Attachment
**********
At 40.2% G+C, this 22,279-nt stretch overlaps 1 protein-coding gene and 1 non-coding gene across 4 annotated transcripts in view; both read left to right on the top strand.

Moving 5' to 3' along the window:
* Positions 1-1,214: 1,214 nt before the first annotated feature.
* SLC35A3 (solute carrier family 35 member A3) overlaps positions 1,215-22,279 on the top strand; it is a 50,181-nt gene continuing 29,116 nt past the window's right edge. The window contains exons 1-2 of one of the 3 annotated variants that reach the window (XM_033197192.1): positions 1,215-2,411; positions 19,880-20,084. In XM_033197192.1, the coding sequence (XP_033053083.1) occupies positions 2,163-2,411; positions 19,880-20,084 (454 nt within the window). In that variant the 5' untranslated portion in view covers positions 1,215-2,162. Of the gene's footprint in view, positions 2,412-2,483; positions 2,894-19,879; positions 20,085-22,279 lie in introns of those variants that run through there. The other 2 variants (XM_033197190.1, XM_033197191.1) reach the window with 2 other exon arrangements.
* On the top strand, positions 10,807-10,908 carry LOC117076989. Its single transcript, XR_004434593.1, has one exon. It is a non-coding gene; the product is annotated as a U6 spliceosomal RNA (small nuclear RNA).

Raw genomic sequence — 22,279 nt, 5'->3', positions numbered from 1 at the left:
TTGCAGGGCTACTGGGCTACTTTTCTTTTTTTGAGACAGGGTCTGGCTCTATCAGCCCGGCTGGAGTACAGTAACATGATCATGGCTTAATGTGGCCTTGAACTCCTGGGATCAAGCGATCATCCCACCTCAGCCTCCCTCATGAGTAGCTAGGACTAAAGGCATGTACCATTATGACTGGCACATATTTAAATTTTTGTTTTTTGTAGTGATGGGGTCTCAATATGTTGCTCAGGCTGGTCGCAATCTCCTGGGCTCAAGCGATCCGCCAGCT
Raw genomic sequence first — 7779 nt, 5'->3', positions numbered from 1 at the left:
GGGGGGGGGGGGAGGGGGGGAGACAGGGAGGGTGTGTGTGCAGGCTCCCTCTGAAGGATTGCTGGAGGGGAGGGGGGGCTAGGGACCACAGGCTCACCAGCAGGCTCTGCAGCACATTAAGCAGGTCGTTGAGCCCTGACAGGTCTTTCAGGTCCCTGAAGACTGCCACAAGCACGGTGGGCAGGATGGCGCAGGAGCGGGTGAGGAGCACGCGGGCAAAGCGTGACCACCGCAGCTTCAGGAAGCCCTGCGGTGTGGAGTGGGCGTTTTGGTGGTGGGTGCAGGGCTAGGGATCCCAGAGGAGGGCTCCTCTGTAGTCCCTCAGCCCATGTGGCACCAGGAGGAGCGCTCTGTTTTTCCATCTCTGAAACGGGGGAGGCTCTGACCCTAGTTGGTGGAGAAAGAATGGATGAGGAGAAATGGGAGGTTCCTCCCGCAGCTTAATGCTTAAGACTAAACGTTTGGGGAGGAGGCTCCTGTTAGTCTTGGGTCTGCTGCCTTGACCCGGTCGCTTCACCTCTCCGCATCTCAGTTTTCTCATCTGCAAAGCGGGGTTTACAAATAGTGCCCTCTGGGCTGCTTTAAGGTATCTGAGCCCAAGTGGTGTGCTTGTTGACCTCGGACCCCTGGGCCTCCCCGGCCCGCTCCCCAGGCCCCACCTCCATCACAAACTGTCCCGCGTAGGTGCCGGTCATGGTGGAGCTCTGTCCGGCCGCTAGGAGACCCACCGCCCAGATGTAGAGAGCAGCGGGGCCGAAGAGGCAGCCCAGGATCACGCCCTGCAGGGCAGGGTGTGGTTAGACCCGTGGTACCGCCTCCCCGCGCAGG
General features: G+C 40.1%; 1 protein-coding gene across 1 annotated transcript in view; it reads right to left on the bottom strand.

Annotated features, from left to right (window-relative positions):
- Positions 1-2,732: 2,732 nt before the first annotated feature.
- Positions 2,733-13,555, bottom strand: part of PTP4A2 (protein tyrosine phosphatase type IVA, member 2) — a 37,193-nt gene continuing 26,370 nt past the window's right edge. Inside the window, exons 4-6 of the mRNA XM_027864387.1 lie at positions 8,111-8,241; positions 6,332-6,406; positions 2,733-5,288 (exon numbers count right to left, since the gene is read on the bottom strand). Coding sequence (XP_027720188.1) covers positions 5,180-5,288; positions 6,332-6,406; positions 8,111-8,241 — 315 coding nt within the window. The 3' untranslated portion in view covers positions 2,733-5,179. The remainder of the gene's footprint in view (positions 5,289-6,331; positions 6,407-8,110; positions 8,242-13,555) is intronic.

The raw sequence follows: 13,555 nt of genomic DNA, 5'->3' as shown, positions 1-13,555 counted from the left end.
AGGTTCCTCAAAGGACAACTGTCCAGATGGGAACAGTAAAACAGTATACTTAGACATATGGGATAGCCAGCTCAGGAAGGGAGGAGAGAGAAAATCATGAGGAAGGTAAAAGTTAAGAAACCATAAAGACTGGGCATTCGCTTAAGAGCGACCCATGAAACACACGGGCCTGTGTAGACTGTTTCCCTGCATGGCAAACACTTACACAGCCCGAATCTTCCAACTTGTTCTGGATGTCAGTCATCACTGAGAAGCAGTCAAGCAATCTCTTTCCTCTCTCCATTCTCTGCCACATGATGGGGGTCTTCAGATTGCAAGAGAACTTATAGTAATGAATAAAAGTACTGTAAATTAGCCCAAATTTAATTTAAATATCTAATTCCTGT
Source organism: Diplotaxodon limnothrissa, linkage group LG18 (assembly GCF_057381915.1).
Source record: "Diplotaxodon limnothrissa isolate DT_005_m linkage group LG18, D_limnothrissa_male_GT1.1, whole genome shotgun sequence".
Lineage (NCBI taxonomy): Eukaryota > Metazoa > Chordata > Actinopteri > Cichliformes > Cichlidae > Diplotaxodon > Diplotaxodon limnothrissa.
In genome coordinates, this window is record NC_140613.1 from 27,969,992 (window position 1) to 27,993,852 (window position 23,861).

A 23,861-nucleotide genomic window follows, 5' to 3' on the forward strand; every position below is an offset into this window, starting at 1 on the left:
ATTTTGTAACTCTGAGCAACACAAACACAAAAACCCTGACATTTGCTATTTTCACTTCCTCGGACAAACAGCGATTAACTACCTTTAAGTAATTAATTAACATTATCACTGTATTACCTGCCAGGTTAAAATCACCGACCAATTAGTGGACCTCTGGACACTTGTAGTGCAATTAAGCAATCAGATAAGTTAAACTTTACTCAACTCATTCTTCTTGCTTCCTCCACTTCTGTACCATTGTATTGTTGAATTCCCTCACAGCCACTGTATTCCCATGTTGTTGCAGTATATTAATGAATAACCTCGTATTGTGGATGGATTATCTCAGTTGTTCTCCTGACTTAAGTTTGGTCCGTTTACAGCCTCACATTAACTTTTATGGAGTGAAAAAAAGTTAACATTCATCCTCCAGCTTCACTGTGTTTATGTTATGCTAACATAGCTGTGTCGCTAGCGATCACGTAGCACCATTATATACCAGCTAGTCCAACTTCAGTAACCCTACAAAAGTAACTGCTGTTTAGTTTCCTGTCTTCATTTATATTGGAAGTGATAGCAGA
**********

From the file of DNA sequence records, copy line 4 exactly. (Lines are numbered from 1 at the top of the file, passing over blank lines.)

* SLC35A3 (solute carrier family 35 member A3) overlaps positions 1,215-22,279 on the top strand; it is a 50,181-nt gene continuing 29,116 nt past the window's right edge. The window contains exons 1-2 of one of the 3 annotated variants that reach the window (XM_033197192.1): positions 1,215-2,411; positions 19,880-20,084. In XM_033197192.1, the coding sequence (XP_033053083.1) occupies positions 2,163-2,411; positions 19,880-20,084 (454 nt within the window). In that variant the 5' untranslated portion in view covers positions 1,215-2,162. Of the gene's footprint in view, positions 2,412-2,483; positions 2,894-19,879; positions 20,085-22,279 lie in introns of those variants that run through there. The other 2 variants (XM_033197190.1, XM_033197191.1) reach the window with 2 other exon arrangements.